Making her film debut in 1932 with the legendary John Barrymore in A Bill of Divorcement, Connecticut born and bred Katharine Hepburn was set on a path for screen stardom.  Within a year of her auspicious Hollywood entrĂ©e, she starred in the first of her four Academy Award winning roles (Morning Glory), as well as one of the most recognized and popular films of the decade (Little Women).  She was the darling of her home studio, RKO, and her continued success seemed inevitable.  Unlike her contemporaries, she refused to play the Tinsel Town game.  She abhorred interviews and rebuffed reporters (when asked by one newsperson if she and then husband Ludlow Ogden Smith had any children, her unorthodox reply was:  “Two white and three colored”).  Her wearing of pants and masculine attire and her disdain for makeup was seen as too independent for public taste and she was tagged by some with the moniker “Katharine of Arrogance.”  Hepburn went back to the stage on her native East coast, for the not very well received The Lake.  When she returned to Hollywood, RKO cast her in Alice Adams (1935) for which she received yet another Oscar nomination, but the accolades were short lived.
In 1936, Hepburn made Sylvia Scarlett with Cary Grant and Brian Aherne, in which the non-stereotypical actress played a woman who is disguised as a young man.  The RKO oddity cost Kate a big chunk of her reputation and the studio a big chunk of change (The film lost a whopping $363,000 in Depression-era dollars).  Her period costume dramas, of the mid-‘30s, including Mary of Scotland, A Woman Rebels (both 1936) and Quality Street (1937), were flops as well, the latter two losing almost a quarter of a million dollars each at the box office.  The public was staying away from Hepburn pictures in droves.
Despite her rapidly slipping popularity, her agent, Leland Hayward, was able to negotiate a new contract with RKO and her first project under the new deal was a screen adaption of the Edna Ferber - George S. Kauffman Broadway hit, Stage Door.  The film enjoyed modest success and there seemed to be a ray of hope for Kate’s career.  Stage Door paired the haughty Hepburn with Ginger Rogers, who, commercially, was a much more popular star at the time and lucrative commodity for the studio.  As Hepburn’s status at RKO plummeted, Rogers’ simultaneous skyrocketed.  The movie’s director, Gregory La Cava, used the stars’ studio rivalry as an asset to the film, enhancing the on-screen cattiness to great advantage.  Still, the sparkling and intelligent comedy didn’t hit the mark that RKO execs had aimed for, bringing in only $81,000 in profits.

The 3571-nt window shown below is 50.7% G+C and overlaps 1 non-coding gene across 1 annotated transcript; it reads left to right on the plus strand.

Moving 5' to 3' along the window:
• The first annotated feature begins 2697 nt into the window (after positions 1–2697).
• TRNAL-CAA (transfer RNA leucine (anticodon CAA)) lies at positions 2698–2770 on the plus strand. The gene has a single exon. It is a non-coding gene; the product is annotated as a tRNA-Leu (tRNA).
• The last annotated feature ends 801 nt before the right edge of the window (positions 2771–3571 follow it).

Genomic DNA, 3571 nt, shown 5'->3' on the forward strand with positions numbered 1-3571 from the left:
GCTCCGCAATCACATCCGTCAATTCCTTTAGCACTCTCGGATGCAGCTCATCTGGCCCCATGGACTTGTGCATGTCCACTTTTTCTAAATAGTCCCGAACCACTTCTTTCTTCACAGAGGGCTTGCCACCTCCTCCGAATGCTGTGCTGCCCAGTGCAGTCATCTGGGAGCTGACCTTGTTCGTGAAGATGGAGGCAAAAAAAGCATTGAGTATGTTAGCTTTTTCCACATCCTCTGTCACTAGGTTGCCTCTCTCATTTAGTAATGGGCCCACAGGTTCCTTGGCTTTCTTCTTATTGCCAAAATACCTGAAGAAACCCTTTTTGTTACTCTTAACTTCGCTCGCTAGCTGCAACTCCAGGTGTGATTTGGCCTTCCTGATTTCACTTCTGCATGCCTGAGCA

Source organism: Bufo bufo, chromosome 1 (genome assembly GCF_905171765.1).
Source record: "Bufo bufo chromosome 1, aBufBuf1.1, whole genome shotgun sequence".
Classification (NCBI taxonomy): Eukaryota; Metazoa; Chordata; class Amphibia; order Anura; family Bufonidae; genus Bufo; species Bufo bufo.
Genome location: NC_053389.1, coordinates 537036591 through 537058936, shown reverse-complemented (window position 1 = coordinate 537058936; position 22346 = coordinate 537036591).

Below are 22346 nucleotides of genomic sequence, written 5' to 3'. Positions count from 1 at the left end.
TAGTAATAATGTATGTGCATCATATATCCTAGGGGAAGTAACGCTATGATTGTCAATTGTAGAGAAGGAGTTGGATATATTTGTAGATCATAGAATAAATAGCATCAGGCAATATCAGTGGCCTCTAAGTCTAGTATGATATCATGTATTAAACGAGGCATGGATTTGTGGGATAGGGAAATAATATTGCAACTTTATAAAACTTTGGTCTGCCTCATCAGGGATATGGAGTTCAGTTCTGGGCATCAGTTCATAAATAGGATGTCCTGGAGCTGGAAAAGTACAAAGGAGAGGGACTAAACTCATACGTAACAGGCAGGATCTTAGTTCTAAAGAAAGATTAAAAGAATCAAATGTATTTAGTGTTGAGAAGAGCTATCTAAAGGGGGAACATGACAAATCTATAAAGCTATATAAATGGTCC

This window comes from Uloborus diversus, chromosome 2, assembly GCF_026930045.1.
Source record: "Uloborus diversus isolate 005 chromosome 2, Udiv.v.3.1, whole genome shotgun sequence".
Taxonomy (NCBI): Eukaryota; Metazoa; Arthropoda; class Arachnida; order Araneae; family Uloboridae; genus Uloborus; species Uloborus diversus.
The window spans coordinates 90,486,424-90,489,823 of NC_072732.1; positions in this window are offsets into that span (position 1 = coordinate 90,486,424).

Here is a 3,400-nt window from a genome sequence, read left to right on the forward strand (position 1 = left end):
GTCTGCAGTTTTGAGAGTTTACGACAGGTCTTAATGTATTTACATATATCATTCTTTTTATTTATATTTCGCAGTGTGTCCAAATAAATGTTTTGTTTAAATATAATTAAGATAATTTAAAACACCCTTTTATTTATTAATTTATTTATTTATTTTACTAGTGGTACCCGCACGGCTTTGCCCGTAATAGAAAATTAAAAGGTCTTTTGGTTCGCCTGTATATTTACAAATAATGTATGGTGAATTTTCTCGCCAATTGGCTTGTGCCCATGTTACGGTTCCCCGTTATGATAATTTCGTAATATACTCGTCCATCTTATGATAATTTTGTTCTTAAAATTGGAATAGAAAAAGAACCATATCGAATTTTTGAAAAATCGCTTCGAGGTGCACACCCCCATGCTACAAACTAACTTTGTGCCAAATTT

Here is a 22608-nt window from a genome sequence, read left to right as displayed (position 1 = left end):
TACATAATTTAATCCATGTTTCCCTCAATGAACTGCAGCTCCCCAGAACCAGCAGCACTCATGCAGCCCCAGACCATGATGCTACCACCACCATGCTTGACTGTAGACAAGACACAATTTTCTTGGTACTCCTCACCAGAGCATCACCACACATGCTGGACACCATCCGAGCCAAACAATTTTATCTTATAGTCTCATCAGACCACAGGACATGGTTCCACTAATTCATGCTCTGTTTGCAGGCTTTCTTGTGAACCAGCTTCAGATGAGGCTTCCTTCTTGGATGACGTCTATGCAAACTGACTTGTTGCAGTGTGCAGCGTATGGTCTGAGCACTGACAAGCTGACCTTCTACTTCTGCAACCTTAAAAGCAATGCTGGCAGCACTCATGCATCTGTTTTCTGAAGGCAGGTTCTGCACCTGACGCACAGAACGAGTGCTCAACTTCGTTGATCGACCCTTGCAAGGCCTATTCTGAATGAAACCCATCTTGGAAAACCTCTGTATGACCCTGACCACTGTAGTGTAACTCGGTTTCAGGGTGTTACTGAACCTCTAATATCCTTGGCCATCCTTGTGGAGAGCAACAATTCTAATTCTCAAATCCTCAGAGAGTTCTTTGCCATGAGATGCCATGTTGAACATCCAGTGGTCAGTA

Desperate for a Hepburn hit and with fingers crossed, the studio cast her in a comedy, based on the humble financial success of Stage Door.  Again paired with Cary Grant, who had just made a comic breakthrough of his own with The Awful Truth, the actress starred in Bringing Up Baby, the story of a man, a woman and a leopard named Baby.  As inane as it sounded, that was the stuff of screwball comedies in the 1930s.  In retrospect, Bringing Up Baby is considered by some as one of the premiere classic comedies of its time, but in 1938 it was a box-office disaster, losing $365,000, and when RKO slated Hepburn’s next film to be the standard programmer Mother Carey’s Chickens, the actress saw the writing on the wall. Mother Carey’s Chickens was made but without Hepburn.  She bought out her contract for just over $200,000 and left the studio with which she had become synonymous.

Read the rest of the chapter and the others on the Golden Age of Hollywood, including The Bette Davis/ Miriam Hopkins Feud, Life of a Starlet: Lana Turner, movie reviews and behind the scenes stories and so much more in CLASSIC MOVIES DIGEST: Volume One, Issues 1-5!

Wednesday, November 23, 2016

Hooray for Hollywood!

CLASSIC MOVIE LOVER ALERT! I'm happy to announce that I've just released my Classic Movies Digest Volume 1 BUNDLE. It is Issues 1 through 5 of my CMD eMagazine bundled into ONE VOLUME at almost HALF the PRICE than if you purchased them separately!!

Only $4.99 compared to $8.99 bought individually. Check it out and take advantage of this AWESOME deal.

Thursday, July 28, 2016

The Backbone of a Classic Movie

Character actors from the classic movie age are some of the most beloved stars of the era. In my new book, The Name Below The Title, Volume 3: 20 MORE Classic Movie Character Actors From Hollywood's Golden Age, I celebrate the lives and contributions of even more fabulous personalities, some of my personal favorites, some whom are loved by a vast majority.

The tragedy of Fox player Carole Landis (pictured above), the unique life of Dame Margaret Rutherford, best-known for her sprightly Miss Marple in the 1960s, the suicide of Clara Blandick, who played Judy Garland's Auntie Em in The Wizard of Oz, the struggle for stardom and extreme weight loss by Laird Cregar.  These and so many others are featured in The Name Below The Title, Volume 3.  Click on the links for Amazon and read the first couple of chapters for FREE in the Amazon preview!

Sunday, May 1, 2016

It's May!

And Redgrave and the whole Camelot gang want to celebrate!